Ron Paul: ‘I Don’t Think We Need Regulators’ Rep. Ron Paul (R., Texas), who is taking over a key House panel with oversight over the Federal Reserve, criticizes regulators in a new interview. Appearing on C-SPAN’s Newsmakers (interviewed for a second time by the Journal’s Sudeep Reddy), Paul responded to recent comments by incoming House Financial Services Committee Chairman Spencer Bachus (R. Ala.,) on bank regulation. “I don’t think we need regulators. We need law and order. We need people to fulfill their contracts,” Paul said. The congressman said that the market should play the main role in regulation. “The market is a great regulator, and we’ve lost understanding and confidence that the market is probably a much stricter regulator,” he said. Separately, Paul, author of “End the Fed,” said of his new role overseeing the central bank: “I will continue to do exactly what I have been doing” but with a “better platform.”
A Look Inside the Fed’s Balance Sheet – Assets on the Fed’s balance sheet expanded to around $2.367 trillion in the latest week. But all the additions came from new Treasury purchases — some $18 billion just in the week ended Dec. 15. All other holdings were flat to lower. Since the QE announcement, the Fed has purchased nearly $130 billion in Treasurys, while its MBS portfolio has declined by $42 trillion. Though the overall size of the balance sheet is set to jump, the makeup is moving back toward the long-term trend. The MBS and agency debt holdings have steadily declined as loans are paid off or mature. The Fed still holds more assets in MBS — over $1 trillion — than any other portfolio, including Treasurys. Though at around $970 billion, Treasurys are catching up. Meanwhile, other assets were also declining. The Term Asset-Backed Securities Loan Facility, or TALF, ended in March, and is falling as the last loans made through the program mature. Liquidity swaps with foreign central banks have fallen back to the millions of dollars after jumping in the spring in response to European sovereign debt concerns. Direct-bank lending was essentially flat, remaining at precrisis levels. In an effort to track the Fed’s actions, Real Time Economics has created an interactive graphic that will mark the expansion of the central bank’s balance sheet. The chart will be updated as often as possible with the latest data released by the Fed.  See a full-size version. Click on chart in large version to sort by asset class.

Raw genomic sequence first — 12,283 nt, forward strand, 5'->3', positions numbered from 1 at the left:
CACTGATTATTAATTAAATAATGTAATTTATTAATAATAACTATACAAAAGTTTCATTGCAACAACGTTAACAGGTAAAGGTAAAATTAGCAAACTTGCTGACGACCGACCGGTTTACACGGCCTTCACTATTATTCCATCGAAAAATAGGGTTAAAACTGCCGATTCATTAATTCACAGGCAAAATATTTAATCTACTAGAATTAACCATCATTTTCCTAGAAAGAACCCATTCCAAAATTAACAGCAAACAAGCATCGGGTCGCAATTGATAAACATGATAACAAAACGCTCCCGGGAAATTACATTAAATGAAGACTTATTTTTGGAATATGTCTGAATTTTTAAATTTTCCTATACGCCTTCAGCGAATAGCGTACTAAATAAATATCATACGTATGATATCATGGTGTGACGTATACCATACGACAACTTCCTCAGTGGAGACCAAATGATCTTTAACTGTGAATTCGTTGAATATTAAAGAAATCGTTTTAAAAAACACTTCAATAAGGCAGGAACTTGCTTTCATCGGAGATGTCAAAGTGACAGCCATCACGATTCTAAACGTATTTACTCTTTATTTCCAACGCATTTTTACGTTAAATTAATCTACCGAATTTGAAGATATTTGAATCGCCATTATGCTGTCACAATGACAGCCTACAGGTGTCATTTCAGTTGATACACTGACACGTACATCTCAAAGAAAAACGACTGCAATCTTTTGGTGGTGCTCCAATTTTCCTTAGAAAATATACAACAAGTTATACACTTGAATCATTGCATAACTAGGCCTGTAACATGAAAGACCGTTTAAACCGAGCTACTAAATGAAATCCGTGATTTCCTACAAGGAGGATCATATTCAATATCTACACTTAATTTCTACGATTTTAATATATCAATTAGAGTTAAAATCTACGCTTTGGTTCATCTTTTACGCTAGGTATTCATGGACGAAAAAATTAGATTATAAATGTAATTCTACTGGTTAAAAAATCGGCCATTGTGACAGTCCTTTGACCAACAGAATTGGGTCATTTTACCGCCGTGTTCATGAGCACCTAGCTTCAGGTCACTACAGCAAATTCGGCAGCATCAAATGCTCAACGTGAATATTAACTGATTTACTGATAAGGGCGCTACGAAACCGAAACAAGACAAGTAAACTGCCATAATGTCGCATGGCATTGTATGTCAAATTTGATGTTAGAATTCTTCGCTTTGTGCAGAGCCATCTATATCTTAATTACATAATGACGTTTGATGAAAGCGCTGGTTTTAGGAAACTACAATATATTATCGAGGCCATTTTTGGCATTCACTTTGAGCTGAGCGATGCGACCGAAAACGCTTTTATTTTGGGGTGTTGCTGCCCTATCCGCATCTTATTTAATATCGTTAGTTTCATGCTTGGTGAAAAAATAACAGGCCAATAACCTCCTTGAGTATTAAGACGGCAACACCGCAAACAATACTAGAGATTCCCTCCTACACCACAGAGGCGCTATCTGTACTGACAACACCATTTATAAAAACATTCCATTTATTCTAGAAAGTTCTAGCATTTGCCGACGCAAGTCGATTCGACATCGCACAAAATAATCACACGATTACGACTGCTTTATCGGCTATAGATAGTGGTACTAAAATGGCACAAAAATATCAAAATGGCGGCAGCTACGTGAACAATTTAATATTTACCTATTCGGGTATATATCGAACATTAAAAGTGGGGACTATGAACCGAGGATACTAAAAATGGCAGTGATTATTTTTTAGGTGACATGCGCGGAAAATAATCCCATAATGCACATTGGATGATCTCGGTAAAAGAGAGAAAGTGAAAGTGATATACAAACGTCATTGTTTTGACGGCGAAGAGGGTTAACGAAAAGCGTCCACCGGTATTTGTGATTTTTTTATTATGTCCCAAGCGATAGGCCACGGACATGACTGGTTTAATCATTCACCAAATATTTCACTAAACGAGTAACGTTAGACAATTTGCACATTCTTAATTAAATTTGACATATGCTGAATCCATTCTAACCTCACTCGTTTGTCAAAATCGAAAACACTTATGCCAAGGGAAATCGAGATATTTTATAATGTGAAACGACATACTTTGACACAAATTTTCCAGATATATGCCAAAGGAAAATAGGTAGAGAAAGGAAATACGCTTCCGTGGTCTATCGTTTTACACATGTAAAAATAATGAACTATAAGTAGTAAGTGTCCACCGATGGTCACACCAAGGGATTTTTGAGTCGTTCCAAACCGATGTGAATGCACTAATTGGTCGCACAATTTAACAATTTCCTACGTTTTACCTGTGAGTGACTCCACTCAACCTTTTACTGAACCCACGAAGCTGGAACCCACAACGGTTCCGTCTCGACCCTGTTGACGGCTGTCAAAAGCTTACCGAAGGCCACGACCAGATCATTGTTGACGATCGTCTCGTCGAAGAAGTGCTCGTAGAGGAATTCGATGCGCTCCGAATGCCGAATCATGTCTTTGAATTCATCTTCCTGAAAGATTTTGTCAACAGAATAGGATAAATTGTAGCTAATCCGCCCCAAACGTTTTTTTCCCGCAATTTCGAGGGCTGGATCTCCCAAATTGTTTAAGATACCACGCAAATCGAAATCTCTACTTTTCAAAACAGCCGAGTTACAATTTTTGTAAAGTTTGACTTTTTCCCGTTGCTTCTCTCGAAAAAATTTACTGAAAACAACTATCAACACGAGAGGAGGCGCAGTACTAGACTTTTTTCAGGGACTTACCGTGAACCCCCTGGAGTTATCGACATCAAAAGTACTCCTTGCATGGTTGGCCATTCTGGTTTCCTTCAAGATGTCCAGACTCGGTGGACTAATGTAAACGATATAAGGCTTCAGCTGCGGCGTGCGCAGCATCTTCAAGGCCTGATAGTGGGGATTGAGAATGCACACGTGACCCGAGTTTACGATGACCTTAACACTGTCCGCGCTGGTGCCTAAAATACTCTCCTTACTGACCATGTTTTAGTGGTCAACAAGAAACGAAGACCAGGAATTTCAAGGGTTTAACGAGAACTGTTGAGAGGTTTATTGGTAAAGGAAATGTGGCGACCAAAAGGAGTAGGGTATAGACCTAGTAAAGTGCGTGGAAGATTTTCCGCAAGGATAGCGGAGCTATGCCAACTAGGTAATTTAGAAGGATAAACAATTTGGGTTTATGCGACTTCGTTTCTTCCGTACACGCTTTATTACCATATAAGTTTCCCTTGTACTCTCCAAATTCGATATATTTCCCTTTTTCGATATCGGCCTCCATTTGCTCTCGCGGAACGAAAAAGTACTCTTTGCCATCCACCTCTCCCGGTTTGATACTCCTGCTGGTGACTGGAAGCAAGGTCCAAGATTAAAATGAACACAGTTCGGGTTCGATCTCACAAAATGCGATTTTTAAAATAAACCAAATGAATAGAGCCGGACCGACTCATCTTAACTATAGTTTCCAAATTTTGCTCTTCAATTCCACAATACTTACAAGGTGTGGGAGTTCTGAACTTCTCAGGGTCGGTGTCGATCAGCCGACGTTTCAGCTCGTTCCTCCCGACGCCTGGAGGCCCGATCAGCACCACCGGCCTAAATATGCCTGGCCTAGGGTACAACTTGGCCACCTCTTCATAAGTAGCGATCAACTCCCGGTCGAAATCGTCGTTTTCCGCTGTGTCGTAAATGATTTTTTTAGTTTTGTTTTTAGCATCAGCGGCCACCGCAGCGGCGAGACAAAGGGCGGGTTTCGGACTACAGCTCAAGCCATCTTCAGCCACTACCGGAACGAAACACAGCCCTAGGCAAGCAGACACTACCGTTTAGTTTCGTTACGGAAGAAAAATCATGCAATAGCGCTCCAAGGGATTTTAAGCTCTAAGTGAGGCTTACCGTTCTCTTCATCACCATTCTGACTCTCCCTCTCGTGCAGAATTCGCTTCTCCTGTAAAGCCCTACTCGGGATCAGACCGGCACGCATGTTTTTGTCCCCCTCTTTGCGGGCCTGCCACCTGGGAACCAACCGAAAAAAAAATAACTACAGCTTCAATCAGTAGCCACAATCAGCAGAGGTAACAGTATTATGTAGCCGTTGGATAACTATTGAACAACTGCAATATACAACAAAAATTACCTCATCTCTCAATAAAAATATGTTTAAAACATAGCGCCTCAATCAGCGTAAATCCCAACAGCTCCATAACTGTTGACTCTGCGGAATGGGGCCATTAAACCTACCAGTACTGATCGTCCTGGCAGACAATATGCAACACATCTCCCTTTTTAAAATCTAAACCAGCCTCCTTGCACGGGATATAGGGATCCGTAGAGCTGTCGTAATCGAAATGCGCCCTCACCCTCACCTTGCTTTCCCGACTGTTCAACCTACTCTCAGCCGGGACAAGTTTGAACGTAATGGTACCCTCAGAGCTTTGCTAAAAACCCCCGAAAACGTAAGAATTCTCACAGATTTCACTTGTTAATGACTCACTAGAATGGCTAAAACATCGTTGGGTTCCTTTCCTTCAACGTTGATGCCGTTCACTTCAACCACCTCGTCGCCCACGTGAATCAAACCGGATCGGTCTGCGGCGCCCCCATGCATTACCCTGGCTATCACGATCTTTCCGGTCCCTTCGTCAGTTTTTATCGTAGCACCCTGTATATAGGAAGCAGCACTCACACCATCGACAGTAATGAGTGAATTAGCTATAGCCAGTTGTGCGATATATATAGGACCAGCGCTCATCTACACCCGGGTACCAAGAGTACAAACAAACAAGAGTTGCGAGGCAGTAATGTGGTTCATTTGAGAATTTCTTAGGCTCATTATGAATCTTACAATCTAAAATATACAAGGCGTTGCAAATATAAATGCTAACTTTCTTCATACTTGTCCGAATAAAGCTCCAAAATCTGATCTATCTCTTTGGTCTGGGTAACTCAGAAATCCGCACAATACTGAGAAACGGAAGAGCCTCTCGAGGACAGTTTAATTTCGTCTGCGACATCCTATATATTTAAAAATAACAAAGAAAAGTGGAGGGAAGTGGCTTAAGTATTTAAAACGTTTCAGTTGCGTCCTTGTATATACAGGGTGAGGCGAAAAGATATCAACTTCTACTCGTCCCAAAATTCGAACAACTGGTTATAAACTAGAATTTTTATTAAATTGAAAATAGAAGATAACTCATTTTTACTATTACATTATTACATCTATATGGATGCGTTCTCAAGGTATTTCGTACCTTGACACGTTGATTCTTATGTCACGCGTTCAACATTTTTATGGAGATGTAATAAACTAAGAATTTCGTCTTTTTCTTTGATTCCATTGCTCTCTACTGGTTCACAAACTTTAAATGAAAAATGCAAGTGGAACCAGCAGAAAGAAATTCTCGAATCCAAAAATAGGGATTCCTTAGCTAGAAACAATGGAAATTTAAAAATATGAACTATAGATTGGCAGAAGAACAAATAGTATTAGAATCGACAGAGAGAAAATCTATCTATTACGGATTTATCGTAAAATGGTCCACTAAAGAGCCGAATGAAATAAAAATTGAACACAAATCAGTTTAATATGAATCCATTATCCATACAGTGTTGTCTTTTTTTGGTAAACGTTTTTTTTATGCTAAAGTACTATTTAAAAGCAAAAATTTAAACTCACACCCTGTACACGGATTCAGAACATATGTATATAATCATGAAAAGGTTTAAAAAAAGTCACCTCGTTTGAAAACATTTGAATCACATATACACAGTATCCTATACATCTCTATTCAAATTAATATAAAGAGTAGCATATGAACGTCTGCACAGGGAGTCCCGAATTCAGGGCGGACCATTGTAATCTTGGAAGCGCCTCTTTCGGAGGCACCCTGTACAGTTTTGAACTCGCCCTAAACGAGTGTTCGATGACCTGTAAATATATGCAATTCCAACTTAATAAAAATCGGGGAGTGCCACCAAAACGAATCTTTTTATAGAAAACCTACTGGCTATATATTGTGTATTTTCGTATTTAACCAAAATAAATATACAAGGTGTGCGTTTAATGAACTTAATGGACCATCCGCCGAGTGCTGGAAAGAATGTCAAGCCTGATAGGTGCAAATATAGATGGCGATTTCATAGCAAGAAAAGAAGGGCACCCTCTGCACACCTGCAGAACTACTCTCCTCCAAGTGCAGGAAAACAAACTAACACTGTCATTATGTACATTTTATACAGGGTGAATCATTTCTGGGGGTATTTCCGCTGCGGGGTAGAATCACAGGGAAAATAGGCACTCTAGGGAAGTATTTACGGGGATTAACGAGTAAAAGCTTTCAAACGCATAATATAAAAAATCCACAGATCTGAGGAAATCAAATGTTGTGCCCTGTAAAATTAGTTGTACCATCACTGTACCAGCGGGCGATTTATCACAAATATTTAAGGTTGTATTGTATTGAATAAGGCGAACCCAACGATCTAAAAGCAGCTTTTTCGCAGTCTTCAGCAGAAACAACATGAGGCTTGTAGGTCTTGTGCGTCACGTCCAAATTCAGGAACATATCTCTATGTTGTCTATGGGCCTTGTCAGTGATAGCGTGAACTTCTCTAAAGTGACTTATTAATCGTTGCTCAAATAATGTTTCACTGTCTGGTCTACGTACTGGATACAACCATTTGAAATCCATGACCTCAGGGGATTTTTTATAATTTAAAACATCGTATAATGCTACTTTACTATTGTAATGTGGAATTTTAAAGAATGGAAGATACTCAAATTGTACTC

Educational Institutions Succeeding Despite (Because of?) Weak Economy – Sageworks, an analytics company that tracks financial data for privately held businesses, sent  the following chart on Thursday. It shows the percentage change in sales in each industry from one year to the next, for private companies earning no more than $10 million in annual revenue: As you can see, in many industries private companies are still seeing their revenues shrink. Transportation and warehousing in particular do not appear to be doing well, as the sector’s revenues have decreased by 14.77 percent so far in 2010. But privately held businesses in several major industries have posted gains, including utilities, real estate, finance and health care. The biggest winner this year, according to Sageworks, is educational services, whose revenues rose 8.19 percent so far in 2010.With so many Americans out of work and looking to upgrade their skills, it may not be surprising that privately held educational institutions are seeing strong demand for their services. The industry’s revenue growth was primarily driven by technology and trade schools, which are posting a 10 percent growth rate in revenues over the last 12 months.
Rising Interest Rates Really a Bullish Sign of Recovery – There has been much hand-wringing in the business press lately about the recent rise in interest rates. The fear is often expressed that this will choke off the economic recovery and decimate further the still-weak housing industry. But in fact, rising interest rates are an extremely bullish sign; tangible evidence that the economy may have finally turned the corner and is poised for a sharp rise in growth. The rise in rates has been greatest in the middle of the maturity schedule. Over the last month, for example, the yield on the Treasury’s five-year note has doubled from 1.04 percent to 2.08 percent. A month ago one could get a 30-year fixed rate mortgage at a rate of 4.17 percent; now it’s up to 4.83 percent. Short rates, however remain flat; the 3-month Treasury bill rate has been stuck at about 15 basis points (0.15 percent) since earlier this year. To understand why this is good news, one needs to know something about the fundamental nature of interest rates. The most important thing is that economists talk primarily about the “real” interest rate.